Running Outdoor

Easy pace

  • 5:15 pm,   BG: 154, Set temp target (reduced basal)
  • 5:30 pm,   BG: 153, Start running
  • 5:56 pm,   BG: 132, Finish running
  • 6:15 pm,   BG: 107, End temp target (start normal basal)
  • 6:30 pm,   BG: 91,   30 Minutes Post Workout

On today’s training plan was an easy 3 mile run. I had to be at work early today so I decided to run after work. Since it was an evening workout, there were more variables to factor in to manage my BGs. First, I ate my lunch around 1:00 pm and contained a lot of protein and fat but very few carbs. By the time I left work, my BGs had crept up to a point where I would have corrected with insulin if I wasn’t working out. I knew that if I corrected, I would have had active insulin onboard for my run and would be dealing with a low later so I let my BGs hang around 150-160 for a little bit before my run. I also set my temp target a little closer to the start of my run (15 mins ahead of time) than I might otherwise to avoid going too much higher before the workout knowing that my lunch protein was probably still affecting my BG levels. I kept the temp target on for the entire run and for 15 minutes after since I went from 90 back up to 107 around that time.* 20 minutes later (6:40 pm) I dipped back down to 85** and stabilized from there. Score!

The run itself was nice, it was just above 40 degree weather and the sun was setting. It wasn’t as pretty as some of my morning sunrise runs but I’ll take it. I took it pretty easy again since I’m still tapering for the race but I warmed up quickly and felt good pretty much the whole time. If only every run could go this well!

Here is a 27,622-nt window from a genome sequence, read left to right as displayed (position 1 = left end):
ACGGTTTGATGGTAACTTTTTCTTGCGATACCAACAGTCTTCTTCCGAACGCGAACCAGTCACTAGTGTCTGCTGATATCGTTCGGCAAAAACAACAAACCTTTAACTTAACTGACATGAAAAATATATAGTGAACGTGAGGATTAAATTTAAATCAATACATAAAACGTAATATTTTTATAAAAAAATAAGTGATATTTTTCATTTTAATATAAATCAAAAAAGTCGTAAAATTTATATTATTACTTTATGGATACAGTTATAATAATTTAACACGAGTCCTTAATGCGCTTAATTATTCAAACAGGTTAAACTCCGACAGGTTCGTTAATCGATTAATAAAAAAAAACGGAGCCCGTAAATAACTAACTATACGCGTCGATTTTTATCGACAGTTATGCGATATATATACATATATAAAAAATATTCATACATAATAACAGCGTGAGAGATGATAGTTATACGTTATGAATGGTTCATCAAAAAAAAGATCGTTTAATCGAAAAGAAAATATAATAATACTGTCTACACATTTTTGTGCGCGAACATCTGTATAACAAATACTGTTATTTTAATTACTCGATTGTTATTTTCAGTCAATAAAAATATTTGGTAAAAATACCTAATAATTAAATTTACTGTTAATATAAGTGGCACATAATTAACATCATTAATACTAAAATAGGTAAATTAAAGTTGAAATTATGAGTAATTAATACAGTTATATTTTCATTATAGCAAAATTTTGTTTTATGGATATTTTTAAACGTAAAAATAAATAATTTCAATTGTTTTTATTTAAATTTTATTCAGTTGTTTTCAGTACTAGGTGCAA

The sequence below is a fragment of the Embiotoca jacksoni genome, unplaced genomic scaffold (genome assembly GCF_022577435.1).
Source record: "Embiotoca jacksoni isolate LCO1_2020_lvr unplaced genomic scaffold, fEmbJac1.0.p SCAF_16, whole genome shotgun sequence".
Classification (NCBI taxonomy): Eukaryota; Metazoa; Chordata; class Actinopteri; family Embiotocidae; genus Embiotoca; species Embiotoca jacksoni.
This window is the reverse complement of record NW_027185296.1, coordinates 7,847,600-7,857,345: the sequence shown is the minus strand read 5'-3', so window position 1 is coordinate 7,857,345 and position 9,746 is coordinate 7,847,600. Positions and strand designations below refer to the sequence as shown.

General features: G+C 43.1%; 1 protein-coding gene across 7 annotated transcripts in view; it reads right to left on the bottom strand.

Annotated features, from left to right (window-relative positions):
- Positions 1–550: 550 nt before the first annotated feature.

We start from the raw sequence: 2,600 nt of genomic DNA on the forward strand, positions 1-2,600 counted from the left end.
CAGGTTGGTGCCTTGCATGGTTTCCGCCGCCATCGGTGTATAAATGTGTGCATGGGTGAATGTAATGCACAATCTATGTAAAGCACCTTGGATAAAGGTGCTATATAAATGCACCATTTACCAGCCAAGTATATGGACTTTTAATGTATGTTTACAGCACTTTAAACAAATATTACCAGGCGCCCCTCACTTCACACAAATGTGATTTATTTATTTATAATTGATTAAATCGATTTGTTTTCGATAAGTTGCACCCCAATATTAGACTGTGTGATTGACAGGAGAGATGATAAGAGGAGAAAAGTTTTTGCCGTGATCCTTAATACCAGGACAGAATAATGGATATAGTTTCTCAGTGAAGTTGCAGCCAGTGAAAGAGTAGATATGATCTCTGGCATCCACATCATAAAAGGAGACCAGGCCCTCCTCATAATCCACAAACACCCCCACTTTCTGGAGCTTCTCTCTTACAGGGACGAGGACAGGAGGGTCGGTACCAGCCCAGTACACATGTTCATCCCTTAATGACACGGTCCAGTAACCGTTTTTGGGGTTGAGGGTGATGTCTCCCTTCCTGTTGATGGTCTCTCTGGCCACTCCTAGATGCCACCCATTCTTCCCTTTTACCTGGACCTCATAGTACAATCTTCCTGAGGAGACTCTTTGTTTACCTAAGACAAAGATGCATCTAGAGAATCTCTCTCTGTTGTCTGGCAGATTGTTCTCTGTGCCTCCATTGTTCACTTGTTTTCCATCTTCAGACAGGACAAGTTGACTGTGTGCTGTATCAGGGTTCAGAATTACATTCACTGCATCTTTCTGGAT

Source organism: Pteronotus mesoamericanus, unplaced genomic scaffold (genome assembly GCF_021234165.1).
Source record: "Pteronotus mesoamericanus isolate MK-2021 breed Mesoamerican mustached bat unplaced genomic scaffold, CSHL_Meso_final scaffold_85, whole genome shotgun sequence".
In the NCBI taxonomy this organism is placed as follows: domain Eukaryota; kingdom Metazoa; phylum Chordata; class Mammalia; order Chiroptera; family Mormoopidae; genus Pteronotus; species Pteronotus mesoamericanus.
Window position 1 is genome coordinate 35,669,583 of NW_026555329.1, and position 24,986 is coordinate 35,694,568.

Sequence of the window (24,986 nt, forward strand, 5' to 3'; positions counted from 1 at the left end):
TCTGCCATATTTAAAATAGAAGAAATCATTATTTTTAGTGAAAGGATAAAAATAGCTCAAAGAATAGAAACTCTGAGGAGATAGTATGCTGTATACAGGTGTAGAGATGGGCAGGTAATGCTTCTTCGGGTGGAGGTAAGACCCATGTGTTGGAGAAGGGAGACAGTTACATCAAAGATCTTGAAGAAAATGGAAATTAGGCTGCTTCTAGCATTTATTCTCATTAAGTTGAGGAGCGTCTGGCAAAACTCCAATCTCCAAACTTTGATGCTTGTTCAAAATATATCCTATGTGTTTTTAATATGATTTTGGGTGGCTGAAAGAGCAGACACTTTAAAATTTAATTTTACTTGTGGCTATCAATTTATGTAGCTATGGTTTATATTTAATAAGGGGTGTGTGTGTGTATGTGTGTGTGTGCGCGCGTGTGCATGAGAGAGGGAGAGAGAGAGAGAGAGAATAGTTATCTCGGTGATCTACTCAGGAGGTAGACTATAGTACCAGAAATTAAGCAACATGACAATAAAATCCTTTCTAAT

*You can see that the run didn’t really begin to affect my BGs until after I was done. Usually, for me, it takes 2-3 miles (roughly 15-30 minutes) before the effect of moderate intensity exercise kicks in (usually a drop in blood sugar). Even though I know this, I always carry emergency food, just in case. Today it was gummies, I just didn’t need to eat them. 

**I know that 85 is the lower end of normal and might seem scary for some but in my opinion, it is a perfect number for me. You should work with your doctor to determine your own ideal target range. #LetMeBe83

*The content on this site is not intended to be medical advice. Always consult your doctor before beginning a fitness regimen or adjusting your diabetes management strategy.

Published by Jenny Nat


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